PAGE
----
Rahm Emanuel is currently the mayor of one of the murder capitals of the world (Chicago) and his brother, Ari Emanuel, is one of the most powerful agents in the history of Hollywood. When not suntanned (see below), both are wealthy, both are powerful, and both grew up in Chicago, Illinois, in relative upper-middle class to upper-class comfort. With a doctor for a father, both boys were afforded opportunities to go to the best schools and enjoy summers in Israel.
Nothing wrong with any of that. Unless, of course, as a middle-aged adult with an eye on a more powerful office, you have your brother spin your biography into something a little more romantic than a childhood of relative privilege.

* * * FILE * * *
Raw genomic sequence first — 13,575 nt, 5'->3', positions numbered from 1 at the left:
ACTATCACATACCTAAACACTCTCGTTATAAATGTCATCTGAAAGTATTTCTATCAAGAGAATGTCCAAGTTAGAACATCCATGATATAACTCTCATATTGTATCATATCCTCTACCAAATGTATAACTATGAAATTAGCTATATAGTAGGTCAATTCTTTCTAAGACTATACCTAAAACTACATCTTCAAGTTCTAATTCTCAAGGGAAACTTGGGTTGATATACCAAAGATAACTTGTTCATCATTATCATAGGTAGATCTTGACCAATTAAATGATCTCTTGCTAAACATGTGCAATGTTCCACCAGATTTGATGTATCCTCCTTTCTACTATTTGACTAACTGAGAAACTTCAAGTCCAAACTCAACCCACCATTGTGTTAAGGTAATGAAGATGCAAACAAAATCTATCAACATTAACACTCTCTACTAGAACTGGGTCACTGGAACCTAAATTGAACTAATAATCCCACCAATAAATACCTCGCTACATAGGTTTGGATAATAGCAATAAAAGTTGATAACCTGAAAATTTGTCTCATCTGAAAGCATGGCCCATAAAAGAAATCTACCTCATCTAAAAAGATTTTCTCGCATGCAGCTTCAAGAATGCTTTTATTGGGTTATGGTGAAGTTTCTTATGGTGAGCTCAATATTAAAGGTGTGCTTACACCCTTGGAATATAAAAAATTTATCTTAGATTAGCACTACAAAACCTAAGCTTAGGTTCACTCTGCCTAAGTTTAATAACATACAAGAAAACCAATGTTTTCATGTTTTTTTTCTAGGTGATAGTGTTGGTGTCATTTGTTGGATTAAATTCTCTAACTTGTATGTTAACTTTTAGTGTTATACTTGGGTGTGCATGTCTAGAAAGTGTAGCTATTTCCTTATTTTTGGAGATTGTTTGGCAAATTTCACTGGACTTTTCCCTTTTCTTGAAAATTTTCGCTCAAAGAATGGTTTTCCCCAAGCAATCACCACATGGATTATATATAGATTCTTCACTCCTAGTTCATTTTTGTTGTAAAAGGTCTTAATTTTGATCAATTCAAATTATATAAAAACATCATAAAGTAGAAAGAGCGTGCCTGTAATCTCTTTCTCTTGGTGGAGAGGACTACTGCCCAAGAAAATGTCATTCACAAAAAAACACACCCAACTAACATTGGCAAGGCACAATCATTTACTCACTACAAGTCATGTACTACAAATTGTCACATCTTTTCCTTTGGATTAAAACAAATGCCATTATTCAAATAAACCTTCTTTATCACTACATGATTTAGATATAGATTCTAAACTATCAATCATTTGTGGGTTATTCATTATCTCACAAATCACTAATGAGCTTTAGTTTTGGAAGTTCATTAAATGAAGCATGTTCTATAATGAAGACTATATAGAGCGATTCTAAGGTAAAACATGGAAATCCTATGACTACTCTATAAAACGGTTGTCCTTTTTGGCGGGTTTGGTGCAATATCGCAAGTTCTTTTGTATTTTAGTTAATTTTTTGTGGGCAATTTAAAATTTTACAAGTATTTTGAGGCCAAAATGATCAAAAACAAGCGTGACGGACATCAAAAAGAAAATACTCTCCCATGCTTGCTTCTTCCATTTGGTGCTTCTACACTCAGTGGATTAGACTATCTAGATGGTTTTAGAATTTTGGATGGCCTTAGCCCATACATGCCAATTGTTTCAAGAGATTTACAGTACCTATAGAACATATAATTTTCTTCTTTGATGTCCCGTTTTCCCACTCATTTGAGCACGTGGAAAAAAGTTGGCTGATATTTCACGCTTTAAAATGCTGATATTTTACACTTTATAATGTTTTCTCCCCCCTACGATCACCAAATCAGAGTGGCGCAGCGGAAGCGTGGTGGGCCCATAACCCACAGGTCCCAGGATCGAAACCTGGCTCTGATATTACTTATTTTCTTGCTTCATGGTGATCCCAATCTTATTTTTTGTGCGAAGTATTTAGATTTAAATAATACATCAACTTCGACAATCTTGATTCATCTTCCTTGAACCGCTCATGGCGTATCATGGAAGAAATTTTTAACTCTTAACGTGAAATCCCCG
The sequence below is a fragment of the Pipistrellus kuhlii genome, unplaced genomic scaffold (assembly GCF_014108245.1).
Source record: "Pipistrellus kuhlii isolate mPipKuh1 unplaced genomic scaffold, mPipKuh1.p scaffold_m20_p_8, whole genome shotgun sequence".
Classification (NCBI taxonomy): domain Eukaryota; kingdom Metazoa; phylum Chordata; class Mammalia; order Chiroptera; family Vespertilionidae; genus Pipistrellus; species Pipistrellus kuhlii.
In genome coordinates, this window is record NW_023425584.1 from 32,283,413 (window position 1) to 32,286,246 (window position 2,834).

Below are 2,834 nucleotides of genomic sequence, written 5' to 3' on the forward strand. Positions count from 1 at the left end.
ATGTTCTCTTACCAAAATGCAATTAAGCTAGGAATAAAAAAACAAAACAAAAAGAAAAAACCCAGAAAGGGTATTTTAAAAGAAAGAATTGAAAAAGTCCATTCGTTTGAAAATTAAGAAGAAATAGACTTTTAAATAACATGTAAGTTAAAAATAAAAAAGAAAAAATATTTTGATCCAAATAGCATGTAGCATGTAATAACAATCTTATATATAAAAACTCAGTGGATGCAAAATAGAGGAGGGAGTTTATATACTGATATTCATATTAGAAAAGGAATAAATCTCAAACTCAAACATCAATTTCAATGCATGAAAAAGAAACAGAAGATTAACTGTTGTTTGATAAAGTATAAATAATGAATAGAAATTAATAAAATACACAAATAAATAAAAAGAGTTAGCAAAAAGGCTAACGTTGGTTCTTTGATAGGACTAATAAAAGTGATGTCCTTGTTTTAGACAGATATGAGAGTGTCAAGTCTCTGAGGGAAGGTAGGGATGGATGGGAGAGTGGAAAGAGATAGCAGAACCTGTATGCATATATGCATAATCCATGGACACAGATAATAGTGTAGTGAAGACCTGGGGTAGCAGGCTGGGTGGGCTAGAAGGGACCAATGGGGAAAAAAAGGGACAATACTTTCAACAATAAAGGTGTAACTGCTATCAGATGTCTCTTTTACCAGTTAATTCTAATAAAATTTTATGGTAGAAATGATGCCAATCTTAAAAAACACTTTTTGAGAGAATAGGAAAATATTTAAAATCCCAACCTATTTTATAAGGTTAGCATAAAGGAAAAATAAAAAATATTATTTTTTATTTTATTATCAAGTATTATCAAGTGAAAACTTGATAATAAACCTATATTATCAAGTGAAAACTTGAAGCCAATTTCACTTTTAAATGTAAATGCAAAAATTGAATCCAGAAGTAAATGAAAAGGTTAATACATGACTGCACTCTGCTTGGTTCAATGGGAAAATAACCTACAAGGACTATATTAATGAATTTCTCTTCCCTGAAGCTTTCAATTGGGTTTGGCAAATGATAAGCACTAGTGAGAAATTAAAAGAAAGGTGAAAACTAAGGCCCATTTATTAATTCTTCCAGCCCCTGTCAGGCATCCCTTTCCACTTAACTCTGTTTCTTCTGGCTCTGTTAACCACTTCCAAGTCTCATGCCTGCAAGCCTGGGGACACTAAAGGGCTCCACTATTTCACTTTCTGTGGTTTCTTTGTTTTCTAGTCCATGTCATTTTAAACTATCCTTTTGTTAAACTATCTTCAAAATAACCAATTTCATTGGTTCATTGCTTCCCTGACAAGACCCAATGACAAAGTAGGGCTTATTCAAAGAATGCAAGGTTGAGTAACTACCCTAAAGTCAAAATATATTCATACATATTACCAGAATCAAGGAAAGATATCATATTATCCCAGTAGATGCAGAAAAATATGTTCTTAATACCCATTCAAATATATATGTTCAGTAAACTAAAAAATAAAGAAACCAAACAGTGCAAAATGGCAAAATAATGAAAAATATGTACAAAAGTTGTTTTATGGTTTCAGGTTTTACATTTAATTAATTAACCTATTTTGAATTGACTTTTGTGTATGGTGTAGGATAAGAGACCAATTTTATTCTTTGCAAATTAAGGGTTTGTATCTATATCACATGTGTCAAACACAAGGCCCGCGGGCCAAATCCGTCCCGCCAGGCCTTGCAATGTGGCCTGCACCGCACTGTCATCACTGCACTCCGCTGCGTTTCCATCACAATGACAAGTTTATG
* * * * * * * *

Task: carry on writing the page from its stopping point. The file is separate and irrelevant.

In the new edition of Vanity Fair we learn, courtesy of brother Ezekiel’s upcoming autobiography, that Rahm (who is Jewish) used to be a poor, black child who faced the terrors of racism.
When Rahm was a baby, their mother left him momentarily in the care of two-year-old Ezekiel and a five-year-old cousin before leaving the room. When the boys were children, she sent them off alone to spend summer days on Chicago’s Foster Avenue Beach, which they reached through a tunnel beneath Lake Shore Drive.